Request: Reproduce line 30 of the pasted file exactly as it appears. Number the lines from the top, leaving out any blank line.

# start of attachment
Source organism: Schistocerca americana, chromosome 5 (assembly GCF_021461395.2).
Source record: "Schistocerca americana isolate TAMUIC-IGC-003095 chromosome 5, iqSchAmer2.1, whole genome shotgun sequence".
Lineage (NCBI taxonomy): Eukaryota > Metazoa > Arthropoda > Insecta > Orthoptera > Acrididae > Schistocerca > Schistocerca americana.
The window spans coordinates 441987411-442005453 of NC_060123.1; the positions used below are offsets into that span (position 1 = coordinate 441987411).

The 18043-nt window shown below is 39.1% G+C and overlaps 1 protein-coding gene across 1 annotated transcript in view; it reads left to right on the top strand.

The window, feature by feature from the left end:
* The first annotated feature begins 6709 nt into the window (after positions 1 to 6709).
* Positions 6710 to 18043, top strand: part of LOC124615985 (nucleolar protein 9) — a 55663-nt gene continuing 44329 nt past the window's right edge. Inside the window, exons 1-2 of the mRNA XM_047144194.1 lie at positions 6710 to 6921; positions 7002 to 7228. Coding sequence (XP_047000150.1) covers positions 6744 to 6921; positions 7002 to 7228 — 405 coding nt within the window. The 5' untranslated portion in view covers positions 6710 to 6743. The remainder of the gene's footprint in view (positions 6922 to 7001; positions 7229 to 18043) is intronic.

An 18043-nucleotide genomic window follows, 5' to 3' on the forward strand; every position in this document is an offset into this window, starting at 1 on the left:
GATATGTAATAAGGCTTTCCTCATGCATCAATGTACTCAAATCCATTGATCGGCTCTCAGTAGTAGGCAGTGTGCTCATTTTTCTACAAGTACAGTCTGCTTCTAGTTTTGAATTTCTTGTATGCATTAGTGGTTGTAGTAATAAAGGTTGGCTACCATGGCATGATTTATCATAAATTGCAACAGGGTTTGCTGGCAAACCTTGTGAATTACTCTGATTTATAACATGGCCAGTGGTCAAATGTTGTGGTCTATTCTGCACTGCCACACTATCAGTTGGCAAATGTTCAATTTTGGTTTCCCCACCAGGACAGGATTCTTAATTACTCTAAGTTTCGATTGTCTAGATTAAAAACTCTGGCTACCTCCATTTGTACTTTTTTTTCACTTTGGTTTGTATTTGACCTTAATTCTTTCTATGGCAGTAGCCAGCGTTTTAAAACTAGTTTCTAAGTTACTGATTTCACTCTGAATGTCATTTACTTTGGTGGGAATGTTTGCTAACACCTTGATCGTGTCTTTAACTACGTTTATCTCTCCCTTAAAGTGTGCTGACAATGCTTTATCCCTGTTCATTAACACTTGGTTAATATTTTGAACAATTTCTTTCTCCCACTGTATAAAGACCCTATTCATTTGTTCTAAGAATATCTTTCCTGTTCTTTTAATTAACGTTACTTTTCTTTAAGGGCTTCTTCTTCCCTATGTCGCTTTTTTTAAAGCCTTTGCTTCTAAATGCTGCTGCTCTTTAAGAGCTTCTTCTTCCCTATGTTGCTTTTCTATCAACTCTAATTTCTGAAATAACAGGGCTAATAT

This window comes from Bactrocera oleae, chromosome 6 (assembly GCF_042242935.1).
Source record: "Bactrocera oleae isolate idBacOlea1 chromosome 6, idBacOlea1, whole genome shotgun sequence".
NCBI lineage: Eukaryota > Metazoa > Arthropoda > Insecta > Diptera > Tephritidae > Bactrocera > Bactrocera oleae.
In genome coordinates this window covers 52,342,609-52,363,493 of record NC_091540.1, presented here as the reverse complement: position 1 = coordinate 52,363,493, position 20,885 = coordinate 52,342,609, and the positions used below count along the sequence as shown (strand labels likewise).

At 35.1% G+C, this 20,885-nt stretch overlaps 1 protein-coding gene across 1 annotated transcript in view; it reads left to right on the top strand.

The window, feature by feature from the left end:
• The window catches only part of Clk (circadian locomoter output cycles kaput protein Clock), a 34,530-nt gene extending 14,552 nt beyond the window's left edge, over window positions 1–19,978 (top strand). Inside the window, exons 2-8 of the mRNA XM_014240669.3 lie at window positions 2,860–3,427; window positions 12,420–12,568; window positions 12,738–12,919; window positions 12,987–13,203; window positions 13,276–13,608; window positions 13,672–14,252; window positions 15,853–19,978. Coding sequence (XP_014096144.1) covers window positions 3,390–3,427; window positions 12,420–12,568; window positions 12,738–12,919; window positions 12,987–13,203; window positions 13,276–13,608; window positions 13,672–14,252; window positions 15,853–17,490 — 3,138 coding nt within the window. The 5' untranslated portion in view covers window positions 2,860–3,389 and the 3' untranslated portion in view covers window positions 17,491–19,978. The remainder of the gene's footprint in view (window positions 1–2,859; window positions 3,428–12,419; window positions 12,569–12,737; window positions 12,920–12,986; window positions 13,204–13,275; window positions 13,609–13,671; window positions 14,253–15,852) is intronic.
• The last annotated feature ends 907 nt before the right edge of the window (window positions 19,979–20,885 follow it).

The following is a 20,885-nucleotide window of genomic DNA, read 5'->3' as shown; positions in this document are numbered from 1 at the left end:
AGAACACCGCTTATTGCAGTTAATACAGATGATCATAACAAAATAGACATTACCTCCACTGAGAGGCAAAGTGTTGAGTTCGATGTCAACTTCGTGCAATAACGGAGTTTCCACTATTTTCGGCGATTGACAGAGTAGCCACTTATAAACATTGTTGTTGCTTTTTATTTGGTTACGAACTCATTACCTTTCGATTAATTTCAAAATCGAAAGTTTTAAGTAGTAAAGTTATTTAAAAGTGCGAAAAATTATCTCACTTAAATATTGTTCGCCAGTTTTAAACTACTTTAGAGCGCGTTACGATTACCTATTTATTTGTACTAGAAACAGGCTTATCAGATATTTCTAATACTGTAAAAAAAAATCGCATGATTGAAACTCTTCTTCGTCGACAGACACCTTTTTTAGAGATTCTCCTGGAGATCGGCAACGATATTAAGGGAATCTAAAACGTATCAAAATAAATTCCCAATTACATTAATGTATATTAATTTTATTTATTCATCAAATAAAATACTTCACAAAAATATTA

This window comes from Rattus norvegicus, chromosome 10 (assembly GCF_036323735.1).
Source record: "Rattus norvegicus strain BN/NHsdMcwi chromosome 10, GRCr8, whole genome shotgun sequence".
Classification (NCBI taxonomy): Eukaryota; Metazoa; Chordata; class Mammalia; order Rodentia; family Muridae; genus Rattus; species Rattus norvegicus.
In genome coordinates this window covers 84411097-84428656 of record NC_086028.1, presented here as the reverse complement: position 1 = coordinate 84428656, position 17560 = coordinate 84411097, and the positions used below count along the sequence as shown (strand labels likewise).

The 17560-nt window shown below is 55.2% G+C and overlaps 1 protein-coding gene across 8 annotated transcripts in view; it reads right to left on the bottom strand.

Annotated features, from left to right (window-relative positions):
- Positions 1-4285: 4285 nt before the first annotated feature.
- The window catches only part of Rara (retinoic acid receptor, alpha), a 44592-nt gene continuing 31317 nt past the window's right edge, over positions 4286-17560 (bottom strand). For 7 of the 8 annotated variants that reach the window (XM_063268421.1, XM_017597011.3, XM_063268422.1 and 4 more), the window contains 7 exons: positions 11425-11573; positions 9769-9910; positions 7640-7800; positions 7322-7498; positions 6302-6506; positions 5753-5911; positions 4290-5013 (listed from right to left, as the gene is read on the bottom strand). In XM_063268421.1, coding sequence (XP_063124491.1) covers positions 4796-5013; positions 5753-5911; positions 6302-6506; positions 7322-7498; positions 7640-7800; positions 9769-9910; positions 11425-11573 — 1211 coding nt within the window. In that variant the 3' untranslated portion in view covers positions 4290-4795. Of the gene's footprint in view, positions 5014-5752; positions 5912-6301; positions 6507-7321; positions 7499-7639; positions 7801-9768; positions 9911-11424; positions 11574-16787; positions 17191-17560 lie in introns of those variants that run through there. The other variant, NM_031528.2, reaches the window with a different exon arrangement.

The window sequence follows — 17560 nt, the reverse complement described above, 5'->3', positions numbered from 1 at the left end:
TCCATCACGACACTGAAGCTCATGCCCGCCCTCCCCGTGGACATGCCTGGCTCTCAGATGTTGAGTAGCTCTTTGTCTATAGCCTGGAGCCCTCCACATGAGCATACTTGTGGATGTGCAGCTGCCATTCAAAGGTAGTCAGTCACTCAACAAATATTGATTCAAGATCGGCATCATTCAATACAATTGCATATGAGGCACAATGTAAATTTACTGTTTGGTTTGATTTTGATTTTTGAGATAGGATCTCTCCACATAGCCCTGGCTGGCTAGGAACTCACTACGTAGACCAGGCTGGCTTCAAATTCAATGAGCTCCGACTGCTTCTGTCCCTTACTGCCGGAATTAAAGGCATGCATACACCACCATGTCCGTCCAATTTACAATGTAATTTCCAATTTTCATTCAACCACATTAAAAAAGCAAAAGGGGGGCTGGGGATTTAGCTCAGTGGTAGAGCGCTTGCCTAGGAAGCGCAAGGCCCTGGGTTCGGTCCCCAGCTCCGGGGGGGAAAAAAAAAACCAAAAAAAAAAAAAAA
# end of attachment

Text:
TCCATCACGACACTGAAGCTCATGCCCGCCCTCCCCGTGGACATGCCTGGCTCTCAGATGTTGAGTAGCTCTTTGTCTATAGCCTGGAGCCCTCCACATGAGCATACTTGTGGATGTGCAGCTGCCATTCAAAGGTAGTCAGTCACTCAACAAATATTGATTCAAGATCGGCATCATTCAATACAATTGCATATGAGGCACAATGTAAATTTACTGTTTGGTTTGATTTTGATTTTTGAGATAGGATCTCTCCACATAGCCCTGGCTGGCTAGGAACTCACTACGTAGACCAGGCTGGCTTCAAATTCAATGAGCTCCGACTGCTTCTGTCCCTTACTGCCGGAATTAAAGGCATGCATACACCACCATGTCCGTCCAATTTACAATGTAATTTCCAATTTTCATTCAACCACATTAAAAAAGCAAAAGGGGGGCTGGGGATTTAGCTCAGTGGTAGAGCGCTTGCCTAGGAAGCGCAAGGCCCTGGGTTCGGTCCCCAGCTCCGGGGGGGAAAAAAAAAACCAAAAAAAAAAAAAAA